If the telephone call is busy, the process continues in step 310, where it determines whether a T_Busy trigger is provisioned on the called party's telephone number. If a T_Busy trigger is not provisioned on the called party's telephone number, the process ends in step 308.

If a T_Busy trigger is provisioned on the called party's telephone number, the terminating switch sends telephone call information to a service control point (SCP) in step 312. Using the telephone call information, the SCP creates a Busy record in step 314. In step 316, the SCP downloads the Busy record to a services management system (SMS). In step 318, the SMS prepares a Busy report, The Busy report is sent to the called party.

The T_NoAnswer and T_Busy trigger can be provisioned on individual numbers or for groups of numbers. For example, the T_NoAnswer and T-Busy triggers can be provisioned on a telephone number corresponding to a Multi-Line Hunt Group (MLHG). MLHGs are groups of telephone numbers that are accessed by a single telephone number. If one of the telephone numbers in the group is busy, the MLGH searches the remainder of the group until a free line is found. If no free line is found, the calling party hears a busy signal.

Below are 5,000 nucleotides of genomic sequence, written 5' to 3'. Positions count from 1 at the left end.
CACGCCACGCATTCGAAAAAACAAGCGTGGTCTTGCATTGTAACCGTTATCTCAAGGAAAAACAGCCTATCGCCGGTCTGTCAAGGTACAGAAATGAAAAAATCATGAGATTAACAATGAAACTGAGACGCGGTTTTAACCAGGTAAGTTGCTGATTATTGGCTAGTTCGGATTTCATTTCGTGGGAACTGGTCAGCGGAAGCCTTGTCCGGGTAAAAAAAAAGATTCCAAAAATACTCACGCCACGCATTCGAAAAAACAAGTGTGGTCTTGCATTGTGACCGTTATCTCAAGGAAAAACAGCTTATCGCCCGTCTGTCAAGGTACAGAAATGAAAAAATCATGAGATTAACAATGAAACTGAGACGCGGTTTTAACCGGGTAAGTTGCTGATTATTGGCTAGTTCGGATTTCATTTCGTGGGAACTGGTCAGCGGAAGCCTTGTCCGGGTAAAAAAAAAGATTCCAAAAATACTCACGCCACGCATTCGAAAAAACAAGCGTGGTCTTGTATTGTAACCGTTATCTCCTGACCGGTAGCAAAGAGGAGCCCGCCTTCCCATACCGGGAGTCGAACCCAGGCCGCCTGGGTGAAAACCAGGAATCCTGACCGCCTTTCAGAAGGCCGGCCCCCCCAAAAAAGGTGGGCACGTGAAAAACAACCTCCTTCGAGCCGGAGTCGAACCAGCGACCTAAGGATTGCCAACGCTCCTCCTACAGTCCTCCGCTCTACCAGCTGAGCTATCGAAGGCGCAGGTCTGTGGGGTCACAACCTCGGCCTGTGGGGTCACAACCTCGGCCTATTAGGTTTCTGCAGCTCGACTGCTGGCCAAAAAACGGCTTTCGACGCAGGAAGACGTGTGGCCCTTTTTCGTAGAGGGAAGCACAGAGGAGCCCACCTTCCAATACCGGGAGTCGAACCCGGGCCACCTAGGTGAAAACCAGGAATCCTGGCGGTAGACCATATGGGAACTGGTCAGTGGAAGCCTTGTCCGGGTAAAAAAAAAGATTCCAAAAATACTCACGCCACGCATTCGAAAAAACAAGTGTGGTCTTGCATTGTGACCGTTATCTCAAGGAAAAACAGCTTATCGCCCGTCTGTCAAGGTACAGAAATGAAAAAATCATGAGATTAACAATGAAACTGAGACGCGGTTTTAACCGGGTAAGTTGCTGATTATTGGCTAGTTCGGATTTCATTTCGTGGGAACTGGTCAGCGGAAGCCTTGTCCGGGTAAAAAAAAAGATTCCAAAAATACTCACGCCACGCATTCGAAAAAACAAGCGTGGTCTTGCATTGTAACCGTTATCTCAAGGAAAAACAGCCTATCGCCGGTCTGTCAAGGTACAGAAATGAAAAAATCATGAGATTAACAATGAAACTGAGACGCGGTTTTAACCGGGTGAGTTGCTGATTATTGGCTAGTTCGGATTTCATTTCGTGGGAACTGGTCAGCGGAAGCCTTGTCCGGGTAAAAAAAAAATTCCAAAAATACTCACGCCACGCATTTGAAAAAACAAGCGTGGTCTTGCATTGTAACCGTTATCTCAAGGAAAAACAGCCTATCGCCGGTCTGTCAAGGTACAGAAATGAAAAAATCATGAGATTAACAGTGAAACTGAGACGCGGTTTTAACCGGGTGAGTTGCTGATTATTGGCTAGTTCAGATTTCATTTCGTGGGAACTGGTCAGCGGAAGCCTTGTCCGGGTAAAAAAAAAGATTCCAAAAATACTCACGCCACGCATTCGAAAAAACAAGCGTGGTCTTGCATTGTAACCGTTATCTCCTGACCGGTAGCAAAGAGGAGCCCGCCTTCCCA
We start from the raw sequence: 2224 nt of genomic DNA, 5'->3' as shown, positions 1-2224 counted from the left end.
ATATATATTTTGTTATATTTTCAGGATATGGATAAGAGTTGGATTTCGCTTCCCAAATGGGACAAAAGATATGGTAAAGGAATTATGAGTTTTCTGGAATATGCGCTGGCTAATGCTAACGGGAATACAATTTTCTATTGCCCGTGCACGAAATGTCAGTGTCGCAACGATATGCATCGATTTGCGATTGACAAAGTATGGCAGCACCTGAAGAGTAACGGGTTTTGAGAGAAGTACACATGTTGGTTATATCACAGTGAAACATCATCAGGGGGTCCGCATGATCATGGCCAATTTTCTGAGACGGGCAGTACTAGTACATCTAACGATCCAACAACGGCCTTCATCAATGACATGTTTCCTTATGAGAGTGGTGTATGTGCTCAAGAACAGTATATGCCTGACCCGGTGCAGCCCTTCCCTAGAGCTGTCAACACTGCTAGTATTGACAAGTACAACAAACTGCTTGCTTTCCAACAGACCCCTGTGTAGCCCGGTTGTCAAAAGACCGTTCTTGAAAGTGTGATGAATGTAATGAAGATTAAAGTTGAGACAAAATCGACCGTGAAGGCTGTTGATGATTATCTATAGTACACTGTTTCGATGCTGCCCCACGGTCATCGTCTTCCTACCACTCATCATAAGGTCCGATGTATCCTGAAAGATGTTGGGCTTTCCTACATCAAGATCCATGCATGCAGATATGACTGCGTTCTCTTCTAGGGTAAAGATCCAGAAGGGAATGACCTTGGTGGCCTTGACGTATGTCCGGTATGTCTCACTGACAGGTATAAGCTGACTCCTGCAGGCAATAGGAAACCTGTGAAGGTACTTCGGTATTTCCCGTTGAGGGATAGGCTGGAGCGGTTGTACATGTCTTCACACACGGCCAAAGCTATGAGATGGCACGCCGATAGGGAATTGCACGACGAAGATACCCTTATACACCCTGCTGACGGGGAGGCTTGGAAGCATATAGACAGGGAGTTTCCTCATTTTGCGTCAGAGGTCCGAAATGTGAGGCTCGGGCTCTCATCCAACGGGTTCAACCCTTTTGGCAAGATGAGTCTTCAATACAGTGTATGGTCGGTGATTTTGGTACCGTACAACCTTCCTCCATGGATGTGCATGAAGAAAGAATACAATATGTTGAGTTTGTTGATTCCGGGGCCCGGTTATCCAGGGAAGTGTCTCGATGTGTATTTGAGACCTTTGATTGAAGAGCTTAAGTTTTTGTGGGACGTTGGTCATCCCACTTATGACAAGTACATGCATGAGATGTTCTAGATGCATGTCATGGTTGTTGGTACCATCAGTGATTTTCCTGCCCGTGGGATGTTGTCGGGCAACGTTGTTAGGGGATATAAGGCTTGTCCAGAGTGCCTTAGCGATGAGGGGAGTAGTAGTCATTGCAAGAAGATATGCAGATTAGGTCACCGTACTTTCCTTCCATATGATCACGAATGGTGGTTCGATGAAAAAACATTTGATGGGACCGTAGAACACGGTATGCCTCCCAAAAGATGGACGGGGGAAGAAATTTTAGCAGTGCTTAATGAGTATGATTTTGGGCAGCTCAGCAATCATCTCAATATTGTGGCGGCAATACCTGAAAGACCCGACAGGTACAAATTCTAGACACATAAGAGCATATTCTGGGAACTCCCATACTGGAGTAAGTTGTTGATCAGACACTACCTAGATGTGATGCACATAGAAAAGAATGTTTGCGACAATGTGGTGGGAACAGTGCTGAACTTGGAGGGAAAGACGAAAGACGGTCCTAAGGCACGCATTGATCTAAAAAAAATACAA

In another embodiment of the present invention, the T_NoAnswer and T_Busy triggers are provisioned on the same telephone number. The for the T_NoAnswer and T_Busy triggers can occur in serial or in parallel. When both triggers are provisioned on a telephone line, SMS 118 creates a combined report containing information pertinent to both the T-Busy and T-NoAnswer triggers. In an embodiment of the present invention, the report is processed to remove duplicative information that is provided in response to each of the triggers. In an alternate embodiment, separate reports are generated. Each report contains information related to the trigger to which it is responsive, whether the information is duplicative or not.

FIG. 4 is a flow chart for a process for generating a Busy report or a NoAnswer report according to an embodiment of the present invention in which both the T_Busy and T_NoAnswer triggers are provisioned on the called party's telephone line. In step 402, a calling party places a telephone call to a called party. In step 404, a terminating switch that services the called party attempts to complete the telephone call to the called party. The process determines whether the called party's telephone is busy in step 306. If the called party's telephone is not busy, the process continues in step 408, where it determines whether the telephone call has been answered. If the telephone call is answered the process ends in step 410. In this case, the telephone call is completed.

If the process determines in step 306 that the called party's telephone is busy, the terminating switch sends telephone call information to a service control point (SCP) in step 412. Using the telephone call information, the SCP creates a Busy record in step 414. In step 416, the SCP downloads the Busy record to a services management system (SMS). In step 418, the SMS prepares a Busy report. The Busy report is sent to the called party and the process ends in step 410.